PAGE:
Plaque eating nanoparticle prevents heart attacks

Studies suggest a new Trojan horse nanoparticle can eat-up artery-narrowing plaque – a common cause of heart attacks.

Scientists at Michigan State University have invented a nanoparticle which devours the plaque which can lead to heart attacks. The particle, which has been dubbed a Trojan Horse has the potential to reduce the risks of most types of heart attacks [1].

Longevity.Technology: Once over the age of 40, people have a 50% chance of developing atherosclerosis; a drug that could reduce its consequences has the potential to counter one of the biggest risk factors for heart attacks.

Atherosclerosis, is a leading underlying cause of heart disease and occurs when plaque builds up and blocks the arteries. When it breaks away, it can cause clots which lead to a heart attack.

This new Michigan State nanoparticle, according to results published in Nature Nanotechnology [2], targets atherosclerotic plaque thanks to a high selectivity for certain types of immune cells, monocytes and macrophages. Once inside, it delivers a drug agent which stimulates the cells to eat cellular debris. In other words, it removes the diseased cells buried in the core of the plaque, reinvigorates the macrophages and reduces plaque size.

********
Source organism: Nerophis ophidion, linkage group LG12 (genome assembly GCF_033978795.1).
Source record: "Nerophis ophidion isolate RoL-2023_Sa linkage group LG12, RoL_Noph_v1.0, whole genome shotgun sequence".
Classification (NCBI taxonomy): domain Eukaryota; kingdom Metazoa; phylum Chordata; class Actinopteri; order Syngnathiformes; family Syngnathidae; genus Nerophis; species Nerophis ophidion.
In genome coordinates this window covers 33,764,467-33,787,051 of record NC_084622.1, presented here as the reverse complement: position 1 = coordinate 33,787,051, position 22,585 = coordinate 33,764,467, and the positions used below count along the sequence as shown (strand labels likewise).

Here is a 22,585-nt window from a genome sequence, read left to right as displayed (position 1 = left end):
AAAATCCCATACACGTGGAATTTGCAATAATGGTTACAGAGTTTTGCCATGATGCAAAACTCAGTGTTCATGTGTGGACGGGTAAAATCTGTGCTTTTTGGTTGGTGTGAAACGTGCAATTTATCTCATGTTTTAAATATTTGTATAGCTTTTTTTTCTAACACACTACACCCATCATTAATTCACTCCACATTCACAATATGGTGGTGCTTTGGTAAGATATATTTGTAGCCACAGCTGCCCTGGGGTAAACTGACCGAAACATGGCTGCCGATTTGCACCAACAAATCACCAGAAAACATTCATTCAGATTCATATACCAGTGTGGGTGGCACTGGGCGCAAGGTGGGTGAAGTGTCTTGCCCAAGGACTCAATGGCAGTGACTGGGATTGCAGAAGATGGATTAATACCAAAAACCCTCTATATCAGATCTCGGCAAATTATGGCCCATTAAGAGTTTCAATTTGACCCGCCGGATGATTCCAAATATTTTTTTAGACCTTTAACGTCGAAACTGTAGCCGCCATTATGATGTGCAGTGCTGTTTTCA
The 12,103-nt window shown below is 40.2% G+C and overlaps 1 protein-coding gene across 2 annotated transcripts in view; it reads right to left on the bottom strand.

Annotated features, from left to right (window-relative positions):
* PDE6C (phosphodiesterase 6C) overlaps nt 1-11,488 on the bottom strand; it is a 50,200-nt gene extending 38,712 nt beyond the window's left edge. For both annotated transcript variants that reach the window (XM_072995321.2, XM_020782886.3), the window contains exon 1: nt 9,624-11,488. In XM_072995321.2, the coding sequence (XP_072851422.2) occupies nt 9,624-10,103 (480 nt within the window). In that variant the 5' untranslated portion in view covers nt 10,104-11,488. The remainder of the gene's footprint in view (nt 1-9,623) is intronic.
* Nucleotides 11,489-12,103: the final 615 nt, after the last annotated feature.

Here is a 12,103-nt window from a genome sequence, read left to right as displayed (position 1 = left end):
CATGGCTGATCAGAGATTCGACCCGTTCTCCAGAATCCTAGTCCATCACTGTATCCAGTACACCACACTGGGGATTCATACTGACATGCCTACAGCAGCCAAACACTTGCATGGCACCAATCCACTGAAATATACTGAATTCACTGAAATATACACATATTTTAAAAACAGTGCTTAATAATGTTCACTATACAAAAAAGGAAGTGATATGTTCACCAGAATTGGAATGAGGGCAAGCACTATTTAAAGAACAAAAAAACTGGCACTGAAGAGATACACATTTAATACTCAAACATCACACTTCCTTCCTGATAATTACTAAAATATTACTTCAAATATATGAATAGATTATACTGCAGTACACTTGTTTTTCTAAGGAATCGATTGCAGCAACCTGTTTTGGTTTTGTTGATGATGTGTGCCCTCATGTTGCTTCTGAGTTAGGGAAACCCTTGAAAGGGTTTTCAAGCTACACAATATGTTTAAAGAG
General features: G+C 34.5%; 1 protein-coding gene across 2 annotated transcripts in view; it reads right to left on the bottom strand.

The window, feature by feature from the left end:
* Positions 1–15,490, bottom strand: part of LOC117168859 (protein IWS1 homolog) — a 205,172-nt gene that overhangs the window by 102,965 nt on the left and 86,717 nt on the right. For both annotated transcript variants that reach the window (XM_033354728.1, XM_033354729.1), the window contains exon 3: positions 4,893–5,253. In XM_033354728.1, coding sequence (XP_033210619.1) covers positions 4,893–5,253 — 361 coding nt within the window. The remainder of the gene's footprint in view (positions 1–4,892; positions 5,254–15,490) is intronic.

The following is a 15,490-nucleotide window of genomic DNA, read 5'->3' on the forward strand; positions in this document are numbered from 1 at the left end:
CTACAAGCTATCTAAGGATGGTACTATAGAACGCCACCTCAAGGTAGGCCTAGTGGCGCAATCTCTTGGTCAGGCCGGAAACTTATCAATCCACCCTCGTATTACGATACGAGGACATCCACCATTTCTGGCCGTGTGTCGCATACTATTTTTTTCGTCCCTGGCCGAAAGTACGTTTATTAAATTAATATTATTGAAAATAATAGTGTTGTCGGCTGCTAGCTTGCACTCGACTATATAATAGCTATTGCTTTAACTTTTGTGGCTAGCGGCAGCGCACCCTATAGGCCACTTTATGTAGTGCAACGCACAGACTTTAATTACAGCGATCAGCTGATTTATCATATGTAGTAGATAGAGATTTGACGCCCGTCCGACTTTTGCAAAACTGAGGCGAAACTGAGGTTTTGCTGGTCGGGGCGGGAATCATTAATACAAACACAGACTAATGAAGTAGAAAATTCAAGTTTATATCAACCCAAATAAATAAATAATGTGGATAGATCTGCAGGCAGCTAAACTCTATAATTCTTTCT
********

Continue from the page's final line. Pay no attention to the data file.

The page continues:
“We found we could stimulate the macrophages to selectively eat dead and dying cells – these inflammatory cells are precursor cells to atherosclerosis – that are part of the cause of heart attacks,” [2] said Bryan Smith associate professor of biomedical engineering at MSU. “We could deliver a small molecule inside the macrophages to tell them to begin eating again.”

Smith hopes future trials will prove it can reduce most types of heart attacks. The highly selective nature of the drug should mean there are relatively few side effects. While previous studies have focused on the surface of the cell, this new approach penetrates the cell and attacks from the inside out.

Smith has high hopes for the drug and believes it could have applications far beyond atherosclerosis. He has filed a provisional patent and plans to begin marketing it later this year.

[1] https://bit.ly/2RChJQ4

[2] https://www.nature.com/articles/s41565-019-0619-3

Image credit: Image by Narupon PromvichaiPixabay
Carla Heyworth
Carla is sub editor at Longevity.Technology and she's the glue that keeps the team on track and the articles rolling-out. She has an extensive background in B2B communications, events and marketing. Carla's a visual person and can often be found behind a camera or editing photos

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